I am not ashamed of how I spend my Christmases anymore.  I relish the idea of rest & relaxation in a time when everyone else is burdened with “have to do” lists that cause more negative stress than pleasure.

If ever there came a time when I did choose to be busy, that would be because I CHOSE to include entertaining and socializing into the holiday.  Not for any other reason.

Whatever you celebrate, however you celebrate, I/We all wish you a happy, healthy, safe seasons’s greetings.

Thanks for reading

Sorry I am late.  Yesterday was rough, and I spent most of it working on self-care.

Acceptance Commitment Therapy or ACT is new to me.  What is so hard about ACT?  Doing the opposite of what I’ve learned to cope with feelings.  There’s more to it, but my learning curve is just starting.

Instead, I’m going to provide a link to a reputable source: Good Therapy (www.goodtherapy.org) and let you discover the information on your own.

Beyond that, I’m finding a lot of comfort in gratitude practice lately.  One thing I am most grateful for is the guests who visit here and inspire me to keep on going.

Thanks for reading

Not much to say today.  I am still sick and practicing self-care.  What seems counter-intuitive is sometimes the best self-care of all.

For me, that means taking time to rest & sleep.  Movie and TV (streaming) marathons with my alters.  Forgoing active hobbies for passive ones.  Eating less, hydrating as needed.  Lying down instead of sitting or walking around.

Being careful who I speak with and what I say helps too.  And with that introduction, I bring to you today’s affirmation.

No matter your intentions or the words you speak, the other person will only hear and remember what she or he wants to hear and remember.

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A quick review of my thoughts about and experience with meditation

I started meditating as a child in Taekwondo classes.  We had 5-15 minutes of meditation every class 2-3 times a week.  The purpose of that meditation was to practice focus and calmness – we focused on breathing in and out, sitting quietly, not moving.  As we got older, the focus transitioned to clearing our minds and letting thoughts flow in and out while focusing on our breath.  It was a sitting meditation with our eyes closed, posture straight.

As I got older and went to college, I learned about yoga and moving meditation too.  This was more like mindfulness meditation where the focus was on being present and acknowledging the sensations brought on by moving slow (yoga) or by the environment (walking meditation).  We let our feelings and thoughts flow in and out, acknowledging each bit while focusing on the deliberate, slow movement our bodies made with each position.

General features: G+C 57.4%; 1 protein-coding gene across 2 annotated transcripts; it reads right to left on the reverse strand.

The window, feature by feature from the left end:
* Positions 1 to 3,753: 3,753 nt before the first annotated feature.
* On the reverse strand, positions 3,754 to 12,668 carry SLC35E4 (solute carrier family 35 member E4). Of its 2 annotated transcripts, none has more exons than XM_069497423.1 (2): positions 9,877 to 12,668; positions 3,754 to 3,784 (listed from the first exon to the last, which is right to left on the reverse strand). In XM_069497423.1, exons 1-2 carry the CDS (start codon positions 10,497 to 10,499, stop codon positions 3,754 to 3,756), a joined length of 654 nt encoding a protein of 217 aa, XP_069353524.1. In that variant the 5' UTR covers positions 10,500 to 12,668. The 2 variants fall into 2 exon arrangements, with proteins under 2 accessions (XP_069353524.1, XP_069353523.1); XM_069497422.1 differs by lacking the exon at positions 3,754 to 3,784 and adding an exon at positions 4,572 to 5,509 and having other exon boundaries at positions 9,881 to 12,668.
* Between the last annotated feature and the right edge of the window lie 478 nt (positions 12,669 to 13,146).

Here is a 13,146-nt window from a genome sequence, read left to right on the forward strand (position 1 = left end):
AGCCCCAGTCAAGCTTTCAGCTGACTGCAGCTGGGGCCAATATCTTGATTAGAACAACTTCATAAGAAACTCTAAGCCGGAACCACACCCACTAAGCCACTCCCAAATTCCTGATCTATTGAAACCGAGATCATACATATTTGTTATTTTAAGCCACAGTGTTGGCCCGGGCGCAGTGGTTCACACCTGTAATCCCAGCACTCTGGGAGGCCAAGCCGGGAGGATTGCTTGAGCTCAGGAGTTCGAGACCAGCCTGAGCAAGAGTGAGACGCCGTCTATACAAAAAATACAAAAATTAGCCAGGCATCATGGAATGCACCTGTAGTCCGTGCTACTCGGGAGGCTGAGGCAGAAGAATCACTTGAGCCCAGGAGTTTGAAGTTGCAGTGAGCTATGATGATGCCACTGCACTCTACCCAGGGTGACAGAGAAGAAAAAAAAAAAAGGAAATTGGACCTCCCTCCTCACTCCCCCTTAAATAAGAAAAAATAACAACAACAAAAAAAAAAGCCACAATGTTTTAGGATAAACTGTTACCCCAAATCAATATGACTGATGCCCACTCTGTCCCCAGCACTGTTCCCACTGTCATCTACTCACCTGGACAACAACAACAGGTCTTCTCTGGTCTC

Then I started learning about Buddhism and meditation to clear my mind or free myself from the clutter of incessant thoughts and feelings.  This meditation was the most difficult for me as an adult because every time I started to clear my mind, my past memories (blocked by amnesia) would surface and cause flashbacks, anxiety, panic attacks, etc.  That kind of ruined the whole clear-my-mind and look into the emptiness goal.  Visualization worked better for me because I got to “paint a picture” with my imagination; less scary than looking into clear water or dark nothing.

Different kinds of meditation suit different purposes

The meditation taught in most therapy groups, sessions, and programs is mindfulness meditation.  Mindfulness can help keep an individual grounded in the present while also teaching how to slow down and be more aware of self/surroundings.  Mindfulness teaches individuals how to be more aware of one’s internal landscape and offer tools to cope with overwhelming feelings.

Focused meditation is about learning mental and emotional self control by letting go of feelings and staying calm.  This is not necessarily a bad thing; it helps build clarity of thought, compassion, and resilience depending on the goal of each session.  The hardest part about focused meditation is clearing one’s mind of stray thoughts and focusing on breathing or emptiness.